I'm building a machine that operates over 20 orders of magnitude with logarithmic process characteristics. I have tried regular PID and also all sorts of variations of PID and did not get good results. What other alternatives to PID I have?

I start with 21% oxygen in a closed vessel (at high temperature) and pump it out ion by ion down to log10(pO2)=-20 of original amount. I have sensitive enough sensor, pump and power supply for it. This part all works great if I set pump currents by hand or babysit the process. To go up in concentration I just lower the pump current and leakage takes care of adding oxygen.

But as you see, in context of trying to automate the control with PID, what works well at one region is completely unsuitable at another region. It does not help that the full loop of measurements takes about 10 seconds.

I have limited the current used to 500mA, and at worst conditions the current needed to cope with the leakage is 700µA, so the range for the current is not so huge. Nor is the range for sensor voltage, which is about 100mV to -1V.

Maybe I could control pump voltage instead of pump current. Current results directly to change in amount of oxygen (which is logarithmic). The resistance of the pump depends on temperature, and most of all the oxygen gradient, and would yield much more linear and automatically regulated response.

  • $\begingroup$ 20 orders of magnitude? I know of no possible mechanical technology that can, for example, open and close a set of relay contacts or a gas valve fast enough to cover that dynamic range. Have you actually built this machine, or just modeled it at this point? $\endgroup$ – niels nielsen Jan 8 '18 at 0:30
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    $\begingroup$ 20 orders of magnitude implies that the difference between 1.00000000000000000000 and 1.00000000000000000001 is significant to your process. Having a hard time fathoming what kind of process you are talking about. I've done some pretty precise measurements, but I've never even dreamed about going beyond about 6 orders of magnitude, and most typical engineering applications don't go beyond 3. Can you post some more details about your application? $\endgroup$ – Daniel K Jan 8 '18 at 2:32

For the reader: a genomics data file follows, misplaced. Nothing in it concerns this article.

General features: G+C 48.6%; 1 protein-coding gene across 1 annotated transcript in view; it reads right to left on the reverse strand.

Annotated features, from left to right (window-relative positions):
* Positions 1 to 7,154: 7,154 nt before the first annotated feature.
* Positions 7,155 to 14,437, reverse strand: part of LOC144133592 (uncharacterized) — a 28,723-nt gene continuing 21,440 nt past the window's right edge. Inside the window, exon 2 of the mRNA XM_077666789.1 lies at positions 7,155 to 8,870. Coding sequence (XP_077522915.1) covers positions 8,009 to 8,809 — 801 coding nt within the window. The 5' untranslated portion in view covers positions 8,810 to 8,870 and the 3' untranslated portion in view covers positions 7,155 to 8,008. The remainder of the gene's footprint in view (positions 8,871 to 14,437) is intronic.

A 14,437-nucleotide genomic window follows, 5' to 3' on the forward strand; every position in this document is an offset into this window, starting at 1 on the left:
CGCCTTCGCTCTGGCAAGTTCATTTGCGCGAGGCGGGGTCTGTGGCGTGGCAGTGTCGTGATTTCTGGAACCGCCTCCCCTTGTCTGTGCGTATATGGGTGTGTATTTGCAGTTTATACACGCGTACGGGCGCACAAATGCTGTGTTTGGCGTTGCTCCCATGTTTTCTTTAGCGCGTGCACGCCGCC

• $\begingroup$ Can you create a control loop which adjusts the PID constants according to one of your measured variables, thereby keeping the loop close to critically damped throughout the range? $\endgroup$ – Jonathan R Swift Jan 8 '18 at 10:21
  • $\begingroup$ I am trying ID control where the I is limited. I know approximately the maximum current needed per conditions and I try to discard the excess integral part based on this maximum. $\endgroup$ – Doege Jan 8 '18 at 10:30
  • $\begingroup$ Your system is very likely to be nonlinear, so you will probably have to resort to some adaptive or nonlinear controller. Do you have a somewhat accurate model of your system? $\endgroup$ – fibonatic Jan 8 '18 at 10:42

An alternative to PID is Model Predictive Control (MPC) [1], [2], [3], [4].

As your system is highly nonlinear, I would recommend using Nonlinear Model Predictive Control (NMPC) [5], [6], [7].

Model predictive controller, predicts the future dynamic of the system and takes action before hand. This controller performs an online optimization at each sampling time and handles the system constraints explicitly.

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  • $\begingroup$ You happen to have [2] as PDF seeing you are one of the authors? $\endgroup$ – Doege Jan 8 '18 at 15:06
  • $\begingroup$ @Doege, would you please request for full-text here? $\endgroup$ – Arash Jan 9 '18 at 7:08

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